U.S. Presidential candidate Ben Carson sure is one wacky guy. Read the rest
“He’s like an eighth-grade girl,” Rosalind Wiseman told Olivia Nuzzi of the Daily Beast. “As an educator who works with children, it’s an amazing thing to watch,” she said, “because you really wish the adults would be the adults and be able to check the person who’s abusing power and being so callous to other people.” Wiseman is the author of a book about middle-school girl bullying called Queen Bees and Wannabes, which served as the inspiration for the movie Mean Girls.
Nuzzi compiled a list of mean things Trump has said about other people:
John McCain (“not a war hero”), Jeb Bush (“low energy”), Lindsey Graham (“a beggar”), Anderson Cooper (“waste of time”), Megyn Kelly (“blood coming out of her wherever”), Juan Williams (“like a child”), Forbes magazine (“failed magazine”), The Des Moines Register (“very dishonest”), Arianna Huffington (“liberal clown”), The Weekly Standard (“small and slightly failing magazine”), Rick Perry (“should be forced to take an IQ test”), the Republican National Committee (“very foolish”), Heidi Klum (“no longer a 10”), Univision (“they are doing really badly”), The Wall Street Journal (“ever dwindling”), Carly Fiorina (“Look at that face! Would anyone vote for that?”), Bobby Jindal (“I only respond to people that register more than 1 percent in the polls”), Rand Paul (“didn’t get the right gene”).
Trump might behave like a mean girl, says Wiseman, but his wealth and privilege mean that hasn't ever had "a moment of reckoning" like most bullies do, which "gets them to reform their behavior." Because Trump has never had to deal with any consequences for his bad behavior, he will continue to bully people. Read the rest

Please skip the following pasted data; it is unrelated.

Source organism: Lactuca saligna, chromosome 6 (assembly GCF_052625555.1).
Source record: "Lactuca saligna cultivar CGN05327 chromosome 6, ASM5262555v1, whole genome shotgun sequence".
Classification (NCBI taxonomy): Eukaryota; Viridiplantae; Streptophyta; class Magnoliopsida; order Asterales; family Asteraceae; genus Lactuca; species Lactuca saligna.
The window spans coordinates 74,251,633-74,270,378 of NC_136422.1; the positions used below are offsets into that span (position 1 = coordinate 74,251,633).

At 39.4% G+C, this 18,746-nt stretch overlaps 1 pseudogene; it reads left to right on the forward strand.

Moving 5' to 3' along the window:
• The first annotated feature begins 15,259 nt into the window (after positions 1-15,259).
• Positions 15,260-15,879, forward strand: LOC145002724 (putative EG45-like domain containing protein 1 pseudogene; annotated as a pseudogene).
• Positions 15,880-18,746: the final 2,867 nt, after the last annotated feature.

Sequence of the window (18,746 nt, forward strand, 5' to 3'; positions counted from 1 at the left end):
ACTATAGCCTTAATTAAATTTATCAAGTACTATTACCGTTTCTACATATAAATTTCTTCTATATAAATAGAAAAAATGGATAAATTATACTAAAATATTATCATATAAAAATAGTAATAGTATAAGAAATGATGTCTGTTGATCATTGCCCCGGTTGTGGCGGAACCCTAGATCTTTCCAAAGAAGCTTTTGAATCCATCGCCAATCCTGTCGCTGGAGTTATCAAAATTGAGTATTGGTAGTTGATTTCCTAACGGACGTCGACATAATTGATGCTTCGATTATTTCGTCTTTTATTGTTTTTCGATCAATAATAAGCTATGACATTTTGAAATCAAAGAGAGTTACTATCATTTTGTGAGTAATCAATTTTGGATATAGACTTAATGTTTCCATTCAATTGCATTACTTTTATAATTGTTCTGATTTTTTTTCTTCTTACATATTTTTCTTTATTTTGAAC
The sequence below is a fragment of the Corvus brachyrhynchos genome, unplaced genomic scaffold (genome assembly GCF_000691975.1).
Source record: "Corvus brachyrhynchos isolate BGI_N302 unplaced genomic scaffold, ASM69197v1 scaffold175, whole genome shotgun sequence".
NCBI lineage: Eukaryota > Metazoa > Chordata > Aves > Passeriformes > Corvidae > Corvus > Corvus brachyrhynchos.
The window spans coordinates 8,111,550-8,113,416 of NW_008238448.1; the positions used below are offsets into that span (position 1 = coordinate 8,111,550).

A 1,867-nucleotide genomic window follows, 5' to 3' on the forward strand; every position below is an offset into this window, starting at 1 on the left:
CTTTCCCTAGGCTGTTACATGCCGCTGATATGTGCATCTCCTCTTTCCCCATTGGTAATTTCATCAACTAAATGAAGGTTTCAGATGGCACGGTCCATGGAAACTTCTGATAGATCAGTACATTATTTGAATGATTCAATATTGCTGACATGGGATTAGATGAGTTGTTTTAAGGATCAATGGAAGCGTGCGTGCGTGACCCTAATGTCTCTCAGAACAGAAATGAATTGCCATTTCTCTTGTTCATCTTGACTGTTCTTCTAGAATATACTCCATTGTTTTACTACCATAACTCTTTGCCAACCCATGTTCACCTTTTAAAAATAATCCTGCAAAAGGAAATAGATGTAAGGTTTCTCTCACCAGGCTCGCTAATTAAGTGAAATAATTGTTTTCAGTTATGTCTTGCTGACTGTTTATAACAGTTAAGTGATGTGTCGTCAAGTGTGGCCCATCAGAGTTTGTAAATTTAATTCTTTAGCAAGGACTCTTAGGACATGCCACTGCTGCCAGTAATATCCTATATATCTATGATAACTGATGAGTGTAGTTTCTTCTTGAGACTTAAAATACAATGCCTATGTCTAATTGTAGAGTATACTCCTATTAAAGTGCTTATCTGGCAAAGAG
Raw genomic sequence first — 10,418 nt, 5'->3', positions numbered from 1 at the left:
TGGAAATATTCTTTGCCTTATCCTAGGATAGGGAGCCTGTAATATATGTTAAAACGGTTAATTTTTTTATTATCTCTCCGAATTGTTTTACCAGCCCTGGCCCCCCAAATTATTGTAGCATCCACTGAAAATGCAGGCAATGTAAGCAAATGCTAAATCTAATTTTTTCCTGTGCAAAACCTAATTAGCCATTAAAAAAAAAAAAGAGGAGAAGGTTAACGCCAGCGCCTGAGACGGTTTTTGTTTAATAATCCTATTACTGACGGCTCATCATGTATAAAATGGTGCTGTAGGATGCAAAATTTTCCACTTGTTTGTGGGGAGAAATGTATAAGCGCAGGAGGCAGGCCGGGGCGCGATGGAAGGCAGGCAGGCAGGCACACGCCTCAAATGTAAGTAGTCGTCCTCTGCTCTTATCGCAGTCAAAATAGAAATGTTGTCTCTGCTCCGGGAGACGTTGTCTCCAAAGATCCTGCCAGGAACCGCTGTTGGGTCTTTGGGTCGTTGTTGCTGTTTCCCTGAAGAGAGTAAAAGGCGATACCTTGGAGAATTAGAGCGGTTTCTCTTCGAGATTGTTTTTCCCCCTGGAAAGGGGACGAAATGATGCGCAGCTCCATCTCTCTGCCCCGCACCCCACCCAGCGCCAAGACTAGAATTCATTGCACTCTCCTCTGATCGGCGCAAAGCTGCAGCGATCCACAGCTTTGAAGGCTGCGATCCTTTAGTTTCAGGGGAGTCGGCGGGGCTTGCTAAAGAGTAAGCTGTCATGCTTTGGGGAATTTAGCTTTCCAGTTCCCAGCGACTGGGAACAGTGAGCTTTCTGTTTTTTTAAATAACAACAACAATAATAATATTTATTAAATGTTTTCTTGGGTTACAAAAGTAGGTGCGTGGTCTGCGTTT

Mike Davis from Ioactive found serious flaws in the high-security the Cyberlock locks used by hospitals, airports and critical infrastructure, but when he announced his findings, he got a legal threat that cited the Digital Millennium Copyright Act. Read the rest
Pfizer's patent on pregabalin -- an anti-epilepsy med -- expires this year, but there's another patent on using the public domain drug to treat neuropathic pain; in a shocking letter to UK doctors, the pharma giant warns of dire consequences should medical professionals dare to prescribe the generic for the patented use. Read the rest
This is the "non-surgical gastric bypass" company whose terms of service forbid complaining, and require you to let them use any kind of success you experience to publicly endorse the company, who are suing pissedconsumer.com for having a message board where its customers are complaining about its product. Read the rest
The company expanded the "ex parte temporary restraining order" so it could stage one-sided, sealed proceedings to take away rival businesses' domains, sometimes knocking thousands of legit servers offline. Read the rest
When Mark Tilbrook politely and peacefully distributed leaflets at venues where "psychic" Sally Morgan was performing, her son and husband threatened to beat him up (and even to have him murdered), uttered homophobic and racist slurs, and, eventually, served him with a legal threat. Read the rest
Mark Tilbrook distributed fliers at three of Sally Morgan's stage-shows, urging the audience to view the alleged psychic's performance through a sceptical lens. Read the rest
Roca Labs makes the "Non Surgical Gastric Bypass" (which one expert says is mostly industrial food thickeners) with terms-of-sale that prohibit complaining if you get sick, or don't like the product, or feel like you were ripped off. Read the rest
It's not just Ikeahackers: Ikea has gone all-out war on its web-fans. Read the rest
“Our study found that a child’s role in bullying can serve as either a risk or a protective factor for low-grade inflammation,” William E Copeland, one of the researchers and an associate professor of psychiatry and behavioral sciences at Duke University School of Medicine, said in a statement. Read the rest